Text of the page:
They’re cute, they’re stubborn and they’re gaining favor in the animal therapy world. Long regarded as the less-than-glamorous equine, donkeys are increasingly getting credit where it’s due — on care farms.

At Cultivate Care Farms, an outpatient care farm in Bolton, Mass., clients with mental health, addiction and communication disorders come to connect with animals and agriculture as a form of therapy. Care farming is a centuries-old model that originated in the Netherlands, and while it continues to be widely popular Europe, it is gaining momentum in the U.S. About 100 clients, all outpatients, visit Cultivate each week. They can work with horses, sheep and alpacas, but donkeys, in particular, have a way with kids on the autism spectrum.

Just ask 8-year-old Memphis Rose. It was only his fourth visit, but he looked like an old pro as he entered the paddock. His therapist and site director, Megan Moran, asked him how the two of them could grab the attention of two burros named Pumpkin and Jack.

“They like hay,” Memphis said.

“They like hay, so maybe we can motivate them. What do you think?” Moran asked.

“Yeah!” he replied before scooping up a handful of hay off the ground.

Unlike horses, donkeys haven’t been bred to interact with humans for centuries. There’s a lot of attitude in burros. That, Moran said, is what makes them special. They’re small but feral. Approachable, but not easily charmed. Donkeys, it turns out, are a great metaphor for people.

“Their needs are pretty basic and concrete," Moran said. "So when you have someone who has maybe a communication disorder, it's not as hard for the client to decipher what it is that the donkey wants. And so, you can get a lot of cause and effect, which is really helpful, especially when clients are then needing to figure out how to navigate the real world.”

The real world can be tough for a kid with autism. Memphis’ mom, Paula, said before coming to Cultivate, he struggled to get through the long school day.

He would come home from school very anxious and angry, and just, you know, go to his room and scream,” she said. “Because what's happening in school is all those feelings and those anxieties are being repressed because he's trying to look like the other kids, trying to fit in. So when he comes home, all that explodes.”

But since he started hanging out with Pumpkin, Jack and Moran a few weeks ago, his daily meltdowns have tapered down to about one or two a week.

I think it's easier for him to come and talk to Megan because he sees her almost like a friend. And this is a very laid-back place, more than just going to an office and talking to a doctor,” Rose said.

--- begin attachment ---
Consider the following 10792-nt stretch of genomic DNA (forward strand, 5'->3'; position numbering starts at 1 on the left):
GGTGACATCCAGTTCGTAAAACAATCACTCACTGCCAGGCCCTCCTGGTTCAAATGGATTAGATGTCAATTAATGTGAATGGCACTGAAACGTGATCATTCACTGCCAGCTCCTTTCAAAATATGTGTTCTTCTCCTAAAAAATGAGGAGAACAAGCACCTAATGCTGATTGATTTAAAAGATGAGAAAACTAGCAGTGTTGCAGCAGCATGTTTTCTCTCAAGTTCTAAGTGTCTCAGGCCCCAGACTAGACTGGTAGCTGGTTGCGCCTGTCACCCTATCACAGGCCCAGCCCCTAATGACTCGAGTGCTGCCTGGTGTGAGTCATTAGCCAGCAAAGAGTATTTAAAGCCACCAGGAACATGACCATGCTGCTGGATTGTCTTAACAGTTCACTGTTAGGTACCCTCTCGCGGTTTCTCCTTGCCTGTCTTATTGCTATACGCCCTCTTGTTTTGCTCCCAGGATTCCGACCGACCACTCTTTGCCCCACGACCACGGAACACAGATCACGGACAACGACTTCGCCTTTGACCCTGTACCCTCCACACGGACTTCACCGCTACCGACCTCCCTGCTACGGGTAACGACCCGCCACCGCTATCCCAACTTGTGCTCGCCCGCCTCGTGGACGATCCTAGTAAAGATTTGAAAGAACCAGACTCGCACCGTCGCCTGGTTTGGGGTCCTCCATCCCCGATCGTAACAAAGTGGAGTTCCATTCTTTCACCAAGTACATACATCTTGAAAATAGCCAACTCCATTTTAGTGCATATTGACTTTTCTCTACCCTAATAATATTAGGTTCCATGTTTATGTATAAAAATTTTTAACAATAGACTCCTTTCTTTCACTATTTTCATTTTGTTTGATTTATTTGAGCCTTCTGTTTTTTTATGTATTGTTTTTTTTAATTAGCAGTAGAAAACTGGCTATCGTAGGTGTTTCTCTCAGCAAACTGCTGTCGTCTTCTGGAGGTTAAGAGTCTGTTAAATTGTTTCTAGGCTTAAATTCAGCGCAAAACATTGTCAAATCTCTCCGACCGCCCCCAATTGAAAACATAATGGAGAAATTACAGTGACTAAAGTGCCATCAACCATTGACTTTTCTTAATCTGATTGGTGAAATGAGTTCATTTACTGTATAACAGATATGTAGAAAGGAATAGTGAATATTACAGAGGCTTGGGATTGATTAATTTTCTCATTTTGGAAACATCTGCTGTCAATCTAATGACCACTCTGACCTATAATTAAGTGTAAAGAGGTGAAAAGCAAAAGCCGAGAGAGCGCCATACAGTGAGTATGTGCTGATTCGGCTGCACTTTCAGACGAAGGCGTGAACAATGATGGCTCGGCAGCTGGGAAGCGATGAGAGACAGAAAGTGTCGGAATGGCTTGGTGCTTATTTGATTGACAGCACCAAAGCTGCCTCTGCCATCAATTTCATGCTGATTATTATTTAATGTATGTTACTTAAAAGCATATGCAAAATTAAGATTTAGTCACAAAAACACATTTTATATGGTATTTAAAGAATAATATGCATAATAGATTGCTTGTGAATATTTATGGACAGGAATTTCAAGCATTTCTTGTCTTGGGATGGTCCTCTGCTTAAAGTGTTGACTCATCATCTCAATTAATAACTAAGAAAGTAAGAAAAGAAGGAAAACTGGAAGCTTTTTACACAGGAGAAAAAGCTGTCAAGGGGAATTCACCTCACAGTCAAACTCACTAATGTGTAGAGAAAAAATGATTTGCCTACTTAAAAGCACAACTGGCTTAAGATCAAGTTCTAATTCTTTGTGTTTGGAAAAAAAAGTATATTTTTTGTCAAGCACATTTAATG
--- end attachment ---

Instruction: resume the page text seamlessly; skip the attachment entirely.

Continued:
Memphis looks forward to coming to the seven-acre care farm every week. He said it makes him feel calm.

“I feel happy,” He said softly, peering through blue-framed glasses. “The animals are covered in fur, and when you pet them, they feel soft.”

Memphis often takes his action figure of Woody from the "Toy Story" animated movie with him, too, placing it on a donkey’s back as though Woody is also going for a ride. On really cold days, he and Megan will spend more time inside.

“It’s really fun because inside the house there’s an art room and sometimes we draw. I like to draw Woody and cartoons,” he said.

That’s part of the idea behind the care farm approach: taking therapy out of the formal clinical setting.

“When we can be out with the donkeys, it's very clear to Memphis what it is they want and how he can impact their behavior. And I think that can be really powerful for a kid who may be in a school setting where it's unclear to him what his peers want from him, what his teachers want from him,” Moran said. “So it becomes a space that is easier for him to really talk about what he is feeling and what is bothering him.”

Andrew Lapin, founder and executive director of Cultivate, said what typically takes months in an office setting only takes weeks at the farm, adding that many clients with psychological disorders are thriving.

“We have folks who have had pervasive mental illness, things like schizophrenia and psychotic-featured bipolar disorder, who have been inside different institutions and facilities and are now doing things like volunteering in the community. Some folks are getting jobs,” Lapin said.

Although most insurers don’t cover animal therapy, Lapin is hopeful that will change. He remains undaunted, with plans to open a second location in Topsfield, Mass., this spring. The farm has been working closely with the Equine Rescue Network, which saves donkeys from going to slaughterhouses in Mexico and Canada. He said the Topsfield location will have several donkeys.

“I think it's important that we consider donkeys more in treatment," Lapin said. "We have put this huge emphasis on horses as these beautiful and majestic creatures, which they are. But we also forget that humans are all different, and there's a lot of humans that don't identify as beautiful or majestic, and there's a lot of humans that don't feel like that's their story. But with a donkey you catch just about everyone.”